While seemingly straightforward in its design, cast nets are sensitive to both technique and location. For example; can a cast net catch fish in deep water?
Cast nets aren’t typically used for catching fish in deep water, they’re designed to catch either bait or light lures over larger fish found predominantly in deeper waters. However, they can be adapted for bottomless water bodies by using thicker casting material, increased diameters, and increased weights. This usually comes to using cast nets in 45 feet with about 7-foot mesh and 1.3 lbs per foot of lead.
A cast net (or a throw net) is a popular and time-tested fishing commodity dating back thousands of years. The name comes from the net-casting spider’s technique of using its’ legs as weights to entrap prey as it lands on the spider’s web.
Cast Net Overview
Cast nets are fishing commodities composed of six basic parts; hand loop, horn, swivel, hand line, brails, and a lead line. While there have been several modifications in recent times, the general design of a cast net remained the same. That is, a circular meshwork supported by weights of one pound spaced one foot apart.
Unlike other fishing equipment, cast nets do not follow the similar ‘hook, line, and center’ principle. You basically release a cast net with full force and in an open-faced manner into a body of water and wait for it to sink. Previously, cast nets would be made out of natural materials such as cotton. Recently, cast nets are made out of monofilaments such as nylon or threaded braids.
As the net sinks, the weights are pulled closer to each other. Eventually, the cast net entraps bait, fish, or any sea creature along its path. The retrieval clamp at the end of the net closes the cast net around the catch and the angler will feel a pull on his or her hand line.
Beginners might be inclined to believe that there is no technique involved in casting a cast net. However, the net measures anywhere from 3 to 12 feet (or more). This also translates to more weight on the net and the net being heavier. Hence, if you’re a beginner, you might find yourself barely being able to lift the cast net let along throw it in the air.
Throwing a Cast Net in Deep Water
Problems With Throwing a Cast Net in Deep Water
Cast nets were originally designed, or at least primarily used, to catch bait in shallow waters. They are thus best recommended for casting in water bodies no more than 25 feet. Why?
For starters, given their primary purpose, cast nets need to entrap their targeted catch quickly. Bait and lighter fish can swim away faster than the weights can time in with most of the catch swimming from under the cast as the angler is tugging at it.
In shallow water, there isn’t much room for the catch to escape from. Thereby ensuring bait is trapped in the meshwork.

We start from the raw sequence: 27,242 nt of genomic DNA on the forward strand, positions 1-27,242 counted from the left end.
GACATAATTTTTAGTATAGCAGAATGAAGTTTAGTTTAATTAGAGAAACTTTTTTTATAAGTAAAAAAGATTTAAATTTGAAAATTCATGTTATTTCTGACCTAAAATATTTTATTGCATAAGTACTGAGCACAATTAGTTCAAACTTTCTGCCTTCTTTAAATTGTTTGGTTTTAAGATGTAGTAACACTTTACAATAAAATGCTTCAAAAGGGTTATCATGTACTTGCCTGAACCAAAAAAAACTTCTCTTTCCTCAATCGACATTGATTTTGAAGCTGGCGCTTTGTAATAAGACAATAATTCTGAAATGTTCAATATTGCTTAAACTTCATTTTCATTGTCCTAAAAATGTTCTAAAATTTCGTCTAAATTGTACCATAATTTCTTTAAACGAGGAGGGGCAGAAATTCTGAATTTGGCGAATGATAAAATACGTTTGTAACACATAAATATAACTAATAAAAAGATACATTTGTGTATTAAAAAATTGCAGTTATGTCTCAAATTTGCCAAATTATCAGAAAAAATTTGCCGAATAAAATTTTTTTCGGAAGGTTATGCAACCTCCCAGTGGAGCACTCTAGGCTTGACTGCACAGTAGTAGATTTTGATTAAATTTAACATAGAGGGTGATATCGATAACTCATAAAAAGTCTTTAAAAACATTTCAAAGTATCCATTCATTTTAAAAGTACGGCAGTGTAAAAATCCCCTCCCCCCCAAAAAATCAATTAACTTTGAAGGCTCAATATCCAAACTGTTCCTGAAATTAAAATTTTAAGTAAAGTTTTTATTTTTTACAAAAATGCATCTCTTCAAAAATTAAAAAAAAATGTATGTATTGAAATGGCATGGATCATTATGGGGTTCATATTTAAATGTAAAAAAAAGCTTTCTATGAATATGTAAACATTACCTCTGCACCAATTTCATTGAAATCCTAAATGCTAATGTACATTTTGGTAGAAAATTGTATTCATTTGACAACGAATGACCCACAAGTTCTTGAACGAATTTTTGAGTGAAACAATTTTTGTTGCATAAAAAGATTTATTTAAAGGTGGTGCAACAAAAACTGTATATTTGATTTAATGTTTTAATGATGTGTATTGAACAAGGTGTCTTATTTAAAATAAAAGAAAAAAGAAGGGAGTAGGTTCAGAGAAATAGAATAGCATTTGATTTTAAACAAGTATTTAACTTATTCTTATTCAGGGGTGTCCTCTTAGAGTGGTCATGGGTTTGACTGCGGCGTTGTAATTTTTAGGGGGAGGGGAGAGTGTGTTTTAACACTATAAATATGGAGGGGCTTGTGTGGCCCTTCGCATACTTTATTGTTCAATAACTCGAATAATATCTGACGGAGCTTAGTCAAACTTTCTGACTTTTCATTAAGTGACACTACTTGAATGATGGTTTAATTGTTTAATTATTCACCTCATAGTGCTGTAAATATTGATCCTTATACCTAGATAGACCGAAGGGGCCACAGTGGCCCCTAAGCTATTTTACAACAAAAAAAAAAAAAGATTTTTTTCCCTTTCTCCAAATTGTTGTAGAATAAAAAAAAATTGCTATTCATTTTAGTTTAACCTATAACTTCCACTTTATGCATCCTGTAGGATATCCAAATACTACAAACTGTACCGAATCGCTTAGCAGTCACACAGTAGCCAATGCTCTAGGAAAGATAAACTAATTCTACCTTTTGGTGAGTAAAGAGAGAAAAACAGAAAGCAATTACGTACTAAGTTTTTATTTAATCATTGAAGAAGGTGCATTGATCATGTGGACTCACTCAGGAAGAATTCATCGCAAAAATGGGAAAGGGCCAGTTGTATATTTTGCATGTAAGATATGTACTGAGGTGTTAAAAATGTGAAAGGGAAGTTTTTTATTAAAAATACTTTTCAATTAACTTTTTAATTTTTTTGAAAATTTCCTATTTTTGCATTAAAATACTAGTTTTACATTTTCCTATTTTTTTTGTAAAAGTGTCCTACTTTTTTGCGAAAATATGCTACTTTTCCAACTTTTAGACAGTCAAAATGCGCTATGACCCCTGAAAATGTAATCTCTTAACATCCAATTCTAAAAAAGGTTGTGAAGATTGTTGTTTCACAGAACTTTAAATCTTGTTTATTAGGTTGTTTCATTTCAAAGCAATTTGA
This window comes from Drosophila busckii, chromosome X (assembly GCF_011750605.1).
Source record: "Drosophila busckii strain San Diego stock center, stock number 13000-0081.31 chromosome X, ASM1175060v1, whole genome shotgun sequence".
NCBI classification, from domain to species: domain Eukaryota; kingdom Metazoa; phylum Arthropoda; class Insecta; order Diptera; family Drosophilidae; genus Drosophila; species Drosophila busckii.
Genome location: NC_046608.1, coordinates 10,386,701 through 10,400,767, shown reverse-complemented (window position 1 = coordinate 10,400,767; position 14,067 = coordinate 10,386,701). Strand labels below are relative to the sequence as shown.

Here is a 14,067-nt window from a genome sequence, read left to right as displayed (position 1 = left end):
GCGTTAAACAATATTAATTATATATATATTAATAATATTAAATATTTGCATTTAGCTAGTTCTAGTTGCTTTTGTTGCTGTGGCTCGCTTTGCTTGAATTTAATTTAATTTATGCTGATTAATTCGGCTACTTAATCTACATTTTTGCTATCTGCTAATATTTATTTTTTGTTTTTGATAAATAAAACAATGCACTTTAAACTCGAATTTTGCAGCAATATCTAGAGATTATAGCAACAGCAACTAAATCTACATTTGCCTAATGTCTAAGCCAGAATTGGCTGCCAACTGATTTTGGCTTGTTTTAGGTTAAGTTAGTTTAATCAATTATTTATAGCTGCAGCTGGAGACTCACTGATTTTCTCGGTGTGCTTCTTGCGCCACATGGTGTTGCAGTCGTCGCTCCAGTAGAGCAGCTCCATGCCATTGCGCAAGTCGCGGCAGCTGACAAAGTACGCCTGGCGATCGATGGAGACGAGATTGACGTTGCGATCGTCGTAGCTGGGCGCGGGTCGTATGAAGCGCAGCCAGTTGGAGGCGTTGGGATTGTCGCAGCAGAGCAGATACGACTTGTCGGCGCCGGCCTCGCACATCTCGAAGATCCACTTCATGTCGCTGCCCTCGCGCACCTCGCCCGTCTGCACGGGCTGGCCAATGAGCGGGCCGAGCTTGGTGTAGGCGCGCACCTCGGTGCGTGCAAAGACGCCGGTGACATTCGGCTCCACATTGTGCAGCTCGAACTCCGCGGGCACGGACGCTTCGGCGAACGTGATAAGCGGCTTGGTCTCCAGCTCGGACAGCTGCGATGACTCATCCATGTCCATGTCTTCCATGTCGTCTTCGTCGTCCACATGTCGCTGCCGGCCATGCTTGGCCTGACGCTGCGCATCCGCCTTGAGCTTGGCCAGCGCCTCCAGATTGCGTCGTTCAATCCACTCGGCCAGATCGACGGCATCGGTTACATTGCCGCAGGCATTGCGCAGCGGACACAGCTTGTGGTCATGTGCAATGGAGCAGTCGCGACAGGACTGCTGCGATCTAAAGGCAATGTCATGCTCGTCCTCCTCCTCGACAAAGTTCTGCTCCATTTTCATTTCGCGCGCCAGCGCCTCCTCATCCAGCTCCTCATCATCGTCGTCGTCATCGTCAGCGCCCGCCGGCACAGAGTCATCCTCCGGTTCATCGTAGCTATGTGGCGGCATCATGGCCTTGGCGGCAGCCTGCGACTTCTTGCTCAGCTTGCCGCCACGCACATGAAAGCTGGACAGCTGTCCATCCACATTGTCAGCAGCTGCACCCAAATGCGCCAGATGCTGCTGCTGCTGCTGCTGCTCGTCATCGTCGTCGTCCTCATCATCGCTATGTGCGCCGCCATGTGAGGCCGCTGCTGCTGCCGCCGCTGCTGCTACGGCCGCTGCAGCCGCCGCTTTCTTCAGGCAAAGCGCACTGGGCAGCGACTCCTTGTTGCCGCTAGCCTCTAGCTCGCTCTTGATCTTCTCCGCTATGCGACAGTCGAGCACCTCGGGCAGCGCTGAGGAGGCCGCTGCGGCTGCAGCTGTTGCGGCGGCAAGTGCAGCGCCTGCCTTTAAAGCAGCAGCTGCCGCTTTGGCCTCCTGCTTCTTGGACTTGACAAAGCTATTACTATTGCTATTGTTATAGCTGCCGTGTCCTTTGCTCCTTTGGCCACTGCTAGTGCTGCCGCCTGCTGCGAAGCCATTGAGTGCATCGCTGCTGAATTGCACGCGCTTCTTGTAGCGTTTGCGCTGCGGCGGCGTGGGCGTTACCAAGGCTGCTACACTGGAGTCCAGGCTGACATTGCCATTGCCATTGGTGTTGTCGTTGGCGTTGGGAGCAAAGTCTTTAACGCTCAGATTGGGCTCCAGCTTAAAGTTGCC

Shallow waters also alleviate technique sensitivity while using a cast net – you just throw your net onto the water in a circular motion (pancake) and wait a while for it to sink. At the first sturdy (or sturdy enough) tug that you feel, pull at the cast net and you’ll have your catch.
Deep waters are different. To start, the water is virtually endless, but the hand line isn’t. This limits the distance your cast net will sink to. When you feel a tug, you might pull at the cast net but your catch is less than what you saw from the surface of the water. The catch realized the net was moving and therefore tried to escape. Since the net didn’t close quickly enough, the catch moved out from under the net.
Modifying Cast Nets to be Used in Deep Water
- Specify the type of fish or bait you’re hoping to catch. The size of your meshwork doesn’t really matter unless you have a particular catch in mind. Some anglers prefer smaller meshworks whereas others might go with standard and non-custom sizes.
- Do not pull the at the hand line the very second you feel a tug. Try to visualize the cast net from the surface of the water to see whether its open face has closed completely or not. It might be helpful to have an estimate based on experience. This will ensure how long your net usually takes to close at its base completely.
- Use cast nets with a larger radius. Remember, a cast net is measured in terms of its radius and not always in its diameter. For example; a three-foot cast net is actually three feet in its radius and six feet in its diameter. For deeper water, go for larger cast nets (6-8 feet).
- Line your net with heavier weights. Weight sizes range from 0.5 to as far as your cast net can withstand. It is ideal to keep the weights between 1.3 lbs to 2 lbs at most per foot of the cast net. A heaver net would be difficult to handle and a lighter one won’t close as fast.
- If you’re hoping to catch bait, line your cast net with chum or anything to attract the bait much more efficiently
Materials Used for Cast Nets
Two of the most common materials cast nets are made up of are monofilaments and nylon. Although modern nets are built up of many materials (from grass to braided materials, etc).
Monofilament cast nets tend to be more fragile than nylon nets. However, monofilament nets are usually cheaper and can be used repeatedly if taken proper care of. Nylon nets are sturdier and usually have a broader range.
Cast nets can be found in any anglers arsenal – and why wouldn’t they be? They’re probably some of the oldest known fishing commodities to have ever existed and little has changed over the years in their design and technique. Cast nets can be used in shallow and deep water, albeit with varied techniques and modifications. All in all, cast nets are versatile in their use and have been for decades at this point.